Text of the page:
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Solids vs MonometalsWhich is best? - Charlie Haley

The calibre of choice was the .458, partially because I own, like and use one, but mainly because it is perhaps the most common and popular heavy in the guiding and hunting industry. It is emphasised that the findings of these tests will be valid only for this calibre, and cannot be taken as any indication as to what may happen in any other chambering with different velocity ranges, bullet weights and other variables too numerous to mention. The choice of a suitable test medium was not so easy. The penetration medium used can profoundly influence the results obtained, and one must appreciate that the results obtained are valid for that medium only - that is, if one uses steel plates, or plywood blocks, or Aunt Matilda’s sago pudding, one can only safely assume after testing that ‘x’ bullet will out-penetrate ‘y’ bullet in steel plates OR plywood blocks OR sago pudding, and that the results do not necessarily have any relevance in any other substance. If one tries to be as realistic as possible, however, the medium chosen will have that much more relevance to the object in question. It therefore had to be something obtainable, relevant and able to be duplicated.

The Elephant Sandwich.
"Elephant Sandwich" completed and ready to go.

I am fond of water soaked telephone books as being a medium which reasonably duplicates animal tissue with regard to bullet performance, penetration, etcetera. I have used it before and am happy with it as a repeatable and relevant medium. On its own, however, it would be unsuitable for the tests I had in mind. Firstly I would need a HUGE length of them to stop a bullet as penetrative as a .458 solid, and secondly elephants do not merely consist of muscle tissue, but of bone (and other things) as well, and it is bone which is the real test of a good solid. It is those massive shoulder and leg bones and that vast honeycombed skull which separates the sheep from the goats as far as good bullets go. So, in order to be a) more realistic and relevant, and b) to reduce penetration to more manageable levels, I was going to have to incorporate some bone-like substance into these penetration tests.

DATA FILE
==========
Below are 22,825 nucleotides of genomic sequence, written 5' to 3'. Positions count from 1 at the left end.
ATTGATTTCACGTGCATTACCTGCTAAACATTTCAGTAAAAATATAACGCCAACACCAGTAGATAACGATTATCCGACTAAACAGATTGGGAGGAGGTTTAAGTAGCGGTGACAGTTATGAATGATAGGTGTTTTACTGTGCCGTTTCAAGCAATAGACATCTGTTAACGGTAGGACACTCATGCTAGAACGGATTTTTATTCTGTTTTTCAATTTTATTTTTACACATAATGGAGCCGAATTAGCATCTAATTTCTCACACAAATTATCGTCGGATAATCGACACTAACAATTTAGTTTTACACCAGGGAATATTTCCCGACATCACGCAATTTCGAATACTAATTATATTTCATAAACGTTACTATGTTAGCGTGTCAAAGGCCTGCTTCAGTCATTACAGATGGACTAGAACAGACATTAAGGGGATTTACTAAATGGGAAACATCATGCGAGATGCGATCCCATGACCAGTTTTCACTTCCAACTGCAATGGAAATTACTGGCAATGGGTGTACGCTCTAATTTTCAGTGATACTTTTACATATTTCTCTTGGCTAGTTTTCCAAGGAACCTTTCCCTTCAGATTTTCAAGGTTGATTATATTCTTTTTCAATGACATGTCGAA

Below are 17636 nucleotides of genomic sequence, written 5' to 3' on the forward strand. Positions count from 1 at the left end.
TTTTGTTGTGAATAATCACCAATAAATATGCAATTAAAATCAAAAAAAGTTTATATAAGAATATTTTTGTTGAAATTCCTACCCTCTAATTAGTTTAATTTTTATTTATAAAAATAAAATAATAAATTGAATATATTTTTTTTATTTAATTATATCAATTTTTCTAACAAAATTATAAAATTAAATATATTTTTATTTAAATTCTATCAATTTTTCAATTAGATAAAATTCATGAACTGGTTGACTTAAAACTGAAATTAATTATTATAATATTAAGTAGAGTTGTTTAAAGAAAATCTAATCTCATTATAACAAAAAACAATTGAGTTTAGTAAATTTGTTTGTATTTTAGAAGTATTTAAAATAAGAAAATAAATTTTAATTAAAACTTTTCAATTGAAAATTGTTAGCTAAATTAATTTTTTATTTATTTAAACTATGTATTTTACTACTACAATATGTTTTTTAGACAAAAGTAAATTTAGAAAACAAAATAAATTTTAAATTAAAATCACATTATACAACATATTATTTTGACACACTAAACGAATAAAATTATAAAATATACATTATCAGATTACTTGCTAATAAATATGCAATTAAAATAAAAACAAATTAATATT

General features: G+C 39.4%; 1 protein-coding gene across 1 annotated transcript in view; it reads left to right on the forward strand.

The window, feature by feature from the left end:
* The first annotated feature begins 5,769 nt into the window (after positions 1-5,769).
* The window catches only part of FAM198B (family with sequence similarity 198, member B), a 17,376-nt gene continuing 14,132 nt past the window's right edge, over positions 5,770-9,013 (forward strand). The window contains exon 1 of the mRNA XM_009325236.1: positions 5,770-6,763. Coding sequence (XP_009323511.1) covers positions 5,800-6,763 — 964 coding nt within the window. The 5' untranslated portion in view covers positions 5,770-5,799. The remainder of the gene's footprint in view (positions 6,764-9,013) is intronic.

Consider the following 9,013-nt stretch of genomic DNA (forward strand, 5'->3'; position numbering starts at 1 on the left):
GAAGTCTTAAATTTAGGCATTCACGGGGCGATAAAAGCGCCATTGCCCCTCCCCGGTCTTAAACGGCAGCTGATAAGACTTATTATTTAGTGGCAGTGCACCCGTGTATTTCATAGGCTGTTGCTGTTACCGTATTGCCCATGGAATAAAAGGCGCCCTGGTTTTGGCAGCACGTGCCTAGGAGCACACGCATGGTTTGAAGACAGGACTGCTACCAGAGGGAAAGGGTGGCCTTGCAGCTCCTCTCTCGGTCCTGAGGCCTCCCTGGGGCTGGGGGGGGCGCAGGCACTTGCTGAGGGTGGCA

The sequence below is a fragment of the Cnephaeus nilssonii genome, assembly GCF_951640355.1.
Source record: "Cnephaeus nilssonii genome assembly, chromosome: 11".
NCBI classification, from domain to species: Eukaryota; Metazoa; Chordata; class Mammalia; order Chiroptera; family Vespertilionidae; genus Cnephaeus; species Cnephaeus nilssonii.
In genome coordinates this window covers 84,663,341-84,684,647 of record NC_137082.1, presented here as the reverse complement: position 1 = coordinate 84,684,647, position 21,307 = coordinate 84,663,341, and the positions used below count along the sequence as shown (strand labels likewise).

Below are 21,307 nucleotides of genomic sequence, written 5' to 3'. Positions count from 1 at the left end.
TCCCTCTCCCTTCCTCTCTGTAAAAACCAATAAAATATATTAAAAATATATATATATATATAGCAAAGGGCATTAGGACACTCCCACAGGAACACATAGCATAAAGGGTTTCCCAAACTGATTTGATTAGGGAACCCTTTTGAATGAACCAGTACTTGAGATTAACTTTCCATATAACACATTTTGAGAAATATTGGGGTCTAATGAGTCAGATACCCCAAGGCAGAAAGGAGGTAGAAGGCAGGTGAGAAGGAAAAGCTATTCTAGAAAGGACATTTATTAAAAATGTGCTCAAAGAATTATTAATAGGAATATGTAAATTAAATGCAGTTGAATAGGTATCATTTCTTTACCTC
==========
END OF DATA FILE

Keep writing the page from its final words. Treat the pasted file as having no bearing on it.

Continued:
The trouble was, what? I did have a selection of shoulder bones available, but the trouble with actual bones are their lack of uniformity. Very different results can be obtained if the shaft is struck (where bone is relatively dense and brittle) as opposed to the ends (where it is not so dense and brittle, but is larger). Furthermore, if a bullet strikes a curved bone surface at a bit of an angle then deflection is possible, which will further invalidate test results. Much thought on the subject and much discussion with doctors, biologists and the like revealed that a suitably dense and hard wood should suffice. However, after great effort to procure suitable wood was met with equal if not greater lack of success, I reverted to the bones. After all, it was the most realistic and relevant substance available, and wood has its own variables too - length of seasoning, residual dryness, density, part of tree from which taken, to name but a few. So, bone it was. Much effort went into ensuring that the bullets struck a relatively flat portion absolutely perpendicularly, that the same thickness was penetrated in each instance and that the same portion of bone was struck.